(1) A mandate might be for the benefit of the mandator only. For example: a mandate given by A to B to buy an estate or transact business for A. Or (2) for the benefit of the mandatory and the mandator. For example: A mandate from a debtor to a creditor enabling the latter to stipulate for a debt due to the former. The debtor thus gets what is due to him collected, and the creditor has two persons to whom to apply for his money. Or (3) for the benefit of a third person; as, for example, if A manage the affairs of B in pursuance of a mandate from C. Or (4) for the benefit of the mandatory and a third person: for example, if A lends money to B at interest in pursuance of a mandate from C. But (5): A mandate made for the benefit of the mandatory only is considered merely as a piece of advice from the mandator. "Magis consilium est quam mandatum."

A mandate contra bonos mores is not obligatory.

If the terms of the mandate are exceeded, the mandator is only responsible for what is authorized by the mandate.

(1) A mandate can be revoked before it has been carried into effect. (2) It is extinguished by the death of the mandator or mandatory; but if the death of the former is unknown to the latter he can still bring the actio mandati.

A mandate once accepted must be executed, unless some just cause supervene to release the mandatory.

A mandate may be made conditionally, or so as to take effect from a future time.

Though the services were performed gratuitously under the contract, it was open to the party benefited to present the other with an honorarium, or present, for his services.[15]

Quotes[edit]

  • Re, verbis, scripto, consensu, traditione, junctura vestes sumere pacta solent.
Compacts are accustomed to take their clothing from the subject matter, the words, the writing, the delivery and the consent or joining together.
  • Scriptae obligationes scriptis tolluntur, et nudi consensus obligatio contrario consensu dissolvitur.
Written obligations are released or discharged by writings, and an obligation of mere consent is dissolved or discharged by a consent to the contrary.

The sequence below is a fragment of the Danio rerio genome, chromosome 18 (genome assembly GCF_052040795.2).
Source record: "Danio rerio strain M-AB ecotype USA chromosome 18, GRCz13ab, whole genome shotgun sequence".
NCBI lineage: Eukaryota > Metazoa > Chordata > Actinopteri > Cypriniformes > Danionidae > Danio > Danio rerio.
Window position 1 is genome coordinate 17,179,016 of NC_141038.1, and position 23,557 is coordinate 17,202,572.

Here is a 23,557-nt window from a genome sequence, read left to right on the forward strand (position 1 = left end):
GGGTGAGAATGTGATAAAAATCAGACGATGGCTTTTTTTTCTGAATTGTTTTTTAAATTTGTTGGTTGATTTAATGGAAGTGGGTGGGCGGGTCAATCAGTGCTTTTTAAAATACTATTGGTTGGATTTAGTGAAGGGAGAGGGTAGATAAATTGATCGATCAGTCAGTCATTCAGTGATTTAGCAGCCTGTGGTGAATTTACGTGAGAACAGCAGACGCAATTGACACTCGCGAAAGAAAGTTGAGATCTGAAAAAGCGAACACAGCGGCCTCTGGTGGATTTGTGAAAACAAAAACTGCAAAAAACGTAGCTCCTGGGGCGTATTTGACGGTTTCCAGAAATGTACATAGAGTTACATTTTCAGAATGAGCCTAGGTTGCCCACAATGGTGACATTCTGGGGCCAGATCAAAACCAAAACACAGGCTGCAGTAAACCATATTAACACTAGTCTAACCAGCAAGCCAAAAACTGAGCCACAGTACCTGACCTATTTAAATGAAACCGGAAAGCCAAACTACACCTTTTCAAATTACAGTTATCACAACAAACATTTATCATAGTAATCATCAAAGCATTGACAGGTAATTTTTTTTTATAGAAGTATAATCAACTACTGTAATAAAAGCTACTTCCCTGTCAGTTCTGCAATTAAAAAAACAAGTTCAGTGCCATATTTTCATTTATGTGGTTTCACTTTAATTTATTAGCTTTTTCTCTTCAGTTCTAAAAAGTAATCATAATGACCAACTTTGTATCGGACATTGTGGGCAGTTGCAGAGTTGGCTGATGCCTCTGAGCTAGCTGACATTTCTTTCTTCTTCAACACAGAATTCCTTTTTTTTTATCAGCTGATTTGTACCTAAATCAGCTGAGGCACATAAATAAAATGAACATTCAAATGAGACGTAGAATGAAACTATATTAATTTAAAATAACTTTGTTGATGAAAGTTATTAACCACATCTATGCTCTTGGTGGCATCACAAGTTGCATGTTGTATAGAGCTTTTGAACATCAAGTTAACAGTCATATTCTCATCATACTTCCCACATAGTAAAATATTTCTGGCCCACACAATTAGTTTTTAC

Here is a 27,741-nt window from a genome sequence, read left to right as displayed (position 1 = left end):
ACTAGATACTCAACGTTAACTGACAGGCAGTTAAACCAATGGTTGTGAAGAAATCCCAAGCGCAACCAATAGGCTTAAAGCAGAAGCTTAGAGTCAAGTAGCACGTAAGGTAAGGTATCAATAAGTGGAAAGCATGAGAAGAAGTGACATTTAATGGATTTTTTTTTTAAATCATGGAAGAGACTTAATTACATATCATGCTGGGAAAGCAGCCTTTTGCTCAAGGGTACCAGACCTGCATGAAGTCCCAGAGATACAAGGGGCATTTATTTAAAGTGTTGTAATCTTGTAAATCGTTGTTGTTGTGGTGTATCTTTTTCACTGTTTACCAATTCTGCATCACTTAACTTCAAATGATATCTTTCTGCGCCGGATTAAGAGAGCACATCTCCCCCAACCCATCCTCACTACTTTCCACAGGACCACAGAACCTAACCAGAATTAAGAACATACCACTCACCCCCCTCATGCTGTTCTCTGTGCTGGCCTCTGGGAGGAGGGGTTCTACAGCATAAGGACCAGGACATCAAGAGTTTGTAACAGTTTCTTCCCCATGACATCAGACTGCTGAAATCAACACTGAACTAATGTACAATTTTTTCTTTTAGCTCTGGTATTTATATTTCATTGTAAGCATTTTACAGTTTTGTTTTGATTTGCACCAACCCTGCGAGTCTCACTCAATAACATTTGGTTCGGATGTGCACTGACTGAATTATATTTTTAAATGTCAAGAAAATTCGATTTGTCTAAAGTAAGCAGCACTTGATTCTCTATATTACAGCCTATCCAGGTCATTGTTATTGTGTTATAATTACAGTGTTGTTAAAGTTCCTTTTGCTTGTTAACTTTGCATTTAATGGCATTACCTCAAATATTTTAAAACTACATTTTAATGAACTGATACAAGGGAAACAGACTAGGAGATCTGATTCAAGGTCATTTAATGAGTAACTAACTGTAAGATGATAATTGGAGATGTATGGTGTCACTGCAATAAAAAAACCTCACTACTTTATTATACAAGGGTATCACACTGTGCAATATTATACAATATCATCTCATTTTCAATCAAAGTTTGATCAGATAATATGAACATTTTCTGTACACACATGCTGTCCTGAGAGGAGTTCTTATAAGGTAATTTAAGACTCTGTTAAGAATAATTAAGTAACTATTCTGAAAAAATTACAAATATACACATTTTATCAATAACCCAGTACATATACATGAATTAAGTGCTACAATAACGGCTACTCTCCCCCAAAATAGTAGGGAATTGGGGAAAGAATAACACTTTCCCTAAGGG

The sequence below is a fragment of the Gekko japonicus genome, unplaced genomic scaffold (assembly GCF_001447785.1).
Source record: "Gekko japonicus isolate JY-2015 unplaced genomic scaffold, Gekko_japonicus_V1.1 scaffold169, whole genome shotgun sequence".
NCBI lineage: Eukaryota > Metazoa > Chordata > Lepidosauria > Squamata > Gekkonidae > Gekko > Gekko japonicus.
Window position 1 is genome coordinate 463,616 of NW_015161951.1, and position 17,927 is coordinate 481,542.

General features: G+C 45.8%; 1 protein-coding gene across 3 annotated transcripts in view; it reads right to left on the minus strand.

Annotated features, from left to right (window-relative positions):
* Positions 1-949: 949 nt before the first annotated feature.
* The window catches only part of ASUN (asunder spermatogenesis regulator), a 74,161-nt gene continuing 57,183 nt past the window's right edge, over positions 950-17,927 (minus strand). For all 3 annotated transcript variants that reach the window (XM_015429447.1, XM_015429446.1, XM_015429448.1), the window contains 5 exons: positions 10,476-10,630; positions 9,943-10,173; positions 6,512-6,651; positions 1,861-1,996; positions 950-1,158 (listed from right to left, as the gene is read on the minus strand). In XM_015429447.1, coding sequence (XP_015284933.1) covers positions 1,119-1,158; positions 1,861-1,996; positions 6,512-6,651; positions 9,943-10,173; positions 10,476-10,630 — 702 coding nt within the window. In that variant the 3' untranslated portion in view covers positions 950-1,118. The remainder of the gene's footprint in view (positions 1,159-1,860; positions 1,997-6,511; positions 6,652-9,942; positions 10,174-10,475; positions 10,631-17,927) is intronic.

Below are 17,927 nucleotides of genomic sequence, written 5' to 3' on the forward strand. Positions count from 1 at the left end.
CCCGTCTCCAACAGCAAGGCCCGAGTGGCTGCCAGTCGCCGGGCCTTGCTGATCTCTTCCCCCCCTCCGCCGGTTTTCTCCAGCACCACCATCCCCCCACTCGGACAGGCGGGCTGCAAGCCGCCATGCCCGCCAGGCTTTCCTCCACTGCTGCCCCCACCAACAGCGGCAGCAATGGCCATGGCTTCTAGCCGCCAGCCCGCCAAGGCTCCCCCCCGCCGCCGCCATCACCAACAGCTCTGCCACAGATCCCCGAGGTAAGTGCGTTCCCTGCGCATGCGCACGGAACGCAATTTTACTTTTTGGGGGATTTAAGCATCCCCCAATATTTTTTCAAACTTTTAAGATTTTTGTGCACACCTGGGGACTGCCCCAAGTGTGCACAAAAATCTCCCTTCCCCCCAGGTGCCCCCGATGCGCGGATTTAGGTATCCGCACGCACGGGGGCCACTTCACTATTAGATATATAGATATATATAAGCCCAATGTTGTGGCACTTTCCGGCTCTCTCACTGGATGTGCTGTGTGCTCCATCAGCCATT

See also[edit]

References[edit]

  • Maine, Ancient Law, p 333.
  • Amos, Sheldon. The History and Principles of the Civil Law of Rome. Kegan Paul, Trench & Co. Paternoster Square, London. 1883. pp 222 - 244 & 367.
  1. ^ Amos, Sheldon. The History and Principles of the Civil Law of Rome. Kegan Paul, Trench & Co. Paternoster Square, London. 1883. p 467 ("Consensu, law relating to contracts so called").
  2. ^ a b c Campbell, Gordon. A Compendium of Roman Law. Second Edition. Stevens and Haynes. Bell Yard, Temple Bar, London. 1892. p 130.
  3. ^ Berger, Adolf. "Consensus" in Encyclopedic Dictionary of Roman Law. American Philosophical Society. Independence Square, Philadelphia. Reprinted 1991. ISBN 0871694352. Part 2 of volume 43 of Transactions of the American Philosophical Society, New Series (1953) p 408
  4. ^ a b George Bowyer. Commentaries on the Modern Civil Law. V & R Stevens and G S Norton. London. 1848. Chapter 26. p 201.
  5. ^ Paul Van Warmelo. An Introduction to the Principles of Roman Civil Law. Juta & Co Ltd. 1976. Chapter 12. p 169.
  6. ^ Birks, Peter (ed. Eric Descheemaeker). The Roman Law of Obligations. Oxford University Press. 2014. ISBN 9780198719274. Chapter 5. p 65.
  7. ^ Campbell, Gordon. A Compendium of Roman Law. Second Edition. Stevens and Haynes. Bell Yard, Temple Bar, London. 1892. p 117.
  8. ^ Campbell, Gordon. A Compendium of Roman Law. Second Edition. Stevens and Haynes. Bell Yard, Temple Bar, London. 1892. pp 130 - 132.
  9. ^ Austin. Lectures xiv (Student edition, p 181)
  10. ^ Campbell, Gordon. A Compendium of Roman Law. Second Edition. Stevens and Haynes. Bell Yard, Temple Bar, London. 1892. p 132.
  11. ^ Campbell, Gordon. A Compendium of Roman Law. Second Edition. Stevens and Haynes. Bell Yard, Temple Bar, London. 1892. pp 132 & 133.
  12. ^ a b Campbell, Gordon. A Compendium of Roman Law. Second Edition. Stevens and Haynes. Bell Yard, Temple Bar, London. 1892. p 133.
  13. ^ Campbell, Gordon. A Compendium of Roman Law. Second Edition. Stevens and Haynes. Bell Yard, Temple Bar, London. 1892. pp 133 - 134.
  14. ^ a b Campbell, Gordon. A Compendium of Roman Law. Second Edition. Stevens and Haynes. Bell Yard, Temple Bar, London. 1892. p 134.
  15. ^ Campbell, Gordon. A Compendium of Roman Law. Second Edition. Stevens and Haynes. Bell Yard, Temple Bar, London. 1892. pp p 135 & 136.